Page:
Whenever I get retrospective about the blog, I often wonder what happened to Butch. He liked walking creeks, taking pictures of wildlife, and finding old Native American arrowheads. I enjoyed his blog a lot. Maybe Butch is still out there under a different alias and I just lost track, that happens from time to time.
Come 2010, things started going apesh*t in terms of comments and commentators, but man, if it isn't interesting looking back and seeing some names from the past.
If you've been blogging for more than a year or so, and you blog allows you to look back in "comment time," I suggest you do yourself a favor and spend a few minutes doing such. It makes for a very fun read.
I don't have a ton of fly fishing books, but I have probably accumulated more than my fair share over the last decade or so.
Artful Profiles of Trout, Char, & Salmon - Dave & Emily Whitlock
If possible, I try to get them signed by the author. It has nothing to do with enhancing the resale value, rather I think it makes that particular copy a bit more special. A cherished keepsake if you will. Even though the author's words are contained on the pages within, books are mass produced if not distributed digitally. One of many. To me, the signature creates more of a one-on-one connection, makes it unique. They don't even have to be "famous" authors or anglers, that's not the point.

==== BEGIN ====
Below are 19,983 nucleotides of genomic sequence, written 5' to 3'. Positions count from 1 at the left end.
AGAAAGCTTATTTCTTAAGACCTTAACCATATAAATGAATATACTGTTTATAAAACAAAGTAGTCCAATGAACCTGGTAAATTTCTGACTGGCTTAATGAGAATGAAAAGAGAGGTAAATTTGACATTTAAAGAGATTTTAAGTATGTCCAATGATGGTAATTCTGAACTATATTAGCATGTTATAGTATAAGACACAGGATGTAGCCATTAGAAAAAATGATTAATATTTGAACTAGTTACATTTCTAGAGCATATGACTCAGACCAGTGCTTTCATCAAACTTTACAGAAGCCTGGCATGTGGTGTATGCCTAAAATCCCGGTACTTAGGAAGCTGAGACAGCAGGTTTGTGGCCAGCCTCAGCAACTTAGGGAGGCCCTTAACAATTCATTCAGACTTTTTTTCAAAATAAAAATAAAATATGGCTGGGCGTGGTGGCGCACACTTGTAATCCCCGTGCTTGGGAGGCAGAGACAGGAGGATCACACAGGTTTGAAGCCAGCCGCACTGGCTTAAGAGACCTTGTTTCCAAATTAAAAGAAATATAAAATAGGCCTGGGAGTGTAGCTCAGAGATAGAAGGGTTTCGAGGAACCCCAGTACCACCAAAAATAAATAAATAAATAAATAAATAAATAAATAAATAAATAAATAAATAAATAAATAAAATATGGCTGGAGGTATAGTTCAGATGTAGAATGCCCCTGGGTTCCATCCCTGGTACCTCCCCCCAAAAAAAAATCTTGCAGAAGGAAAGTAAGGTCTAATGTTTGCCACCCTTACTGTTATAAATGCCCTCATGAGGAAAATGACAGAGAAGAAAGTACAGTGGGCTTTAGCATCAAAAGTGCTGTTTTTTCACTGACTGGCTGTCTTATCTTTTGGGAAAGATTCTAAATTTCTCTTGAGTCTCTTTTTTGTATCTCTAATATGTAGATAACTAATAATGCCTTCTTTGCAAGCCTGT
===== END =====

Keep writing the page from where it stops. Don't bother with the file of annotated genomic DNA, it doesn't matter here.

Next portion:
In any event, some autographs you can still obtain in person, and some unfortunately you cannot. Personally, I kick myself sometimes on some of the opportunities I've missed out on due to poor planning. However, if you have a fly fishing book collection, you might be interested in an email sent out by the Rogue Angler in Oregon, that was promoting the autographed books they have for sale, including one signed by the recently deceased legend, "Lefty" Kreh that would certainly garner a special place on any angler's bookshelf. Oh, and Yvon Chouinard is no slacker either...